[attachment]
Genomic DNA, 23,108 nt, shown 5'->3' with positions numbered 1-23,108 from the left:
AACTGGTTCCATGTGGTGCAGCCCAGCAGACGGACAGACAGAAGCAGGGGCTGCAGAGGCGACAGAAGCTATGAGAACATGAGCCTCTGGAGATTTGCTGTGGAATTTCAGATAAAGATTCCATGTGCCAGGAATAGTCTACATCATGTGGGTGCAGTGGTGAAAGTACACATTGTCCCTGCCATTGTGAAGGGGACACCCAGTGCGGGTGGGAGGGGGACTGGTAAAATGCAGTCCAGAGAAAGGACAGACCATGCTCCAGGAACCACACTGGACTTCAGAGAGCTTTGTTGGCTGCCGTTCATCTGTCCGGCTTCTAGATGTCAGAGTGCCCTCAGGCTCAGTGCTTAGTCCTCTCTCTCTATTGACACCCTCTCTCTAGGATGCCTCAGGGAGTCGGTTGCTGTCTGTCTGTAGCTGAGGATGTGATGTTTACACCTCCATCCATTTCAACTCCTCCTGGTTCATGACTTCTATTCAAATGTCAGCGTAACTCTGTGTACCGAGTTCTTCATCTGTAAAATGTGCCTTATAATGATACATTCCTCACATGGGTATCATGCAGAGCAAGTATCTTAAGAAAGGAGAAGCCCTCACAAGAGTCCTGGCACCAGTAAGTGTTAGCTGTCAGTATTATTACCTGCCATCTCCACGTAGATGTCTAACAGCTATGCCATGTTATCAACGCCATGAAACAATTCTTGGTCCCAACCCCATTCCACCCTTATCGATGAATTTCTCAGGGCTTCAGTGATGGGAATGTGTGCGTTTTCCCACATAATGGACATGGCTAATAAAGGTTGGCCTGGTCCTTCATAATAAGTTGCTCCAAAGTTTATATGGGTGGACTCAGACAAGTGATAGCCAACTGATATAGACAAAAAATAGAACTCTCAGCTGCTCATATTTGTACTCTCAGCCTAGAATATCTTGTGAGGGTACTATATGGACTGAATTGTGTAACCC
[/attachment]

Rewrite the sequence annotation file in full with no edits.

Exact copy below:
Genomic DNA, 23,108 nt, shown 5'->3' with positions numbered 1-23,108 from the left:
AACTGGTTCCATGTGGTGCAGCCCAGCAGACGGACAGACAGAAGCAGGGGCTGCAGAGGCGACAGAAGCTATGAGAACATGAGCCTCTGGAGATTTGCTGTGGAATTTCAGATAAAGATTCCATGTGCCAGGAATAGTCTACATCATGTGGGTGCAGTGGTGAAAGTACACATTGTCCCTGCCATTGTGAAGGGGACACCCAGTGCGGGTGGGAGGGGGACTGGTAAAATGCAGTCCAGAGAAAGGACAGACCATGCTCCAGGAACCACACTGGACTTCAGAGAGCTTTGTTGGCTGCCGTTCATCTGTCCGGCTTCTAGATGTCAGAGTGCCCTCAGGCTCAGTGCTTAGTCCTCTCTCTCTATTGACACCCTCTCTCTAGGATGCCTCAGGGAGTCGGTTGCTGTCTGTCTGTAGCTGAGGATGTGATGTTTACACCTCCATCCATTTCAACTCCTCCTGGTTCATGACTTCTATTCAAATGTCAGCGTAACTCTGTGTACCGAGTTCTTCATCTGTAAAATGTGCCTTATAATGATACATTCCTCACATGGGTATCATGCAGAGCAAGTATCTTAAGAAAGGAGAAGCCCTCACAAGAGTCCTGGCACCAGTAAGTGTTAGCTGTCAGTATTATTACCTGCCATCTCCACGTAGATGTCTAACAGCTATGCCATGTTATCAACGCCATGAAACAATTCTTGGTCCCAACCCCATTCCACCCTTATCGATGAATTTCTCAGGGCTTCAGTGATGGGAATGTGTGCGTTTTCCCACATAATGGACATGGCTAATAAAGGTTGGCCTGGTCCTTCATAATAAGTTGCTCCAAAGTTTATATGGGTGGACTCAGACAAGTGATAGCCAACTGATATAGACAAAAAATAGAACTCTCAGCTGCTCATATTTGTACTCTCAGCCTAGAATATCTTGTGAGGGTACTATATGGACTGAATTGTGTAACCC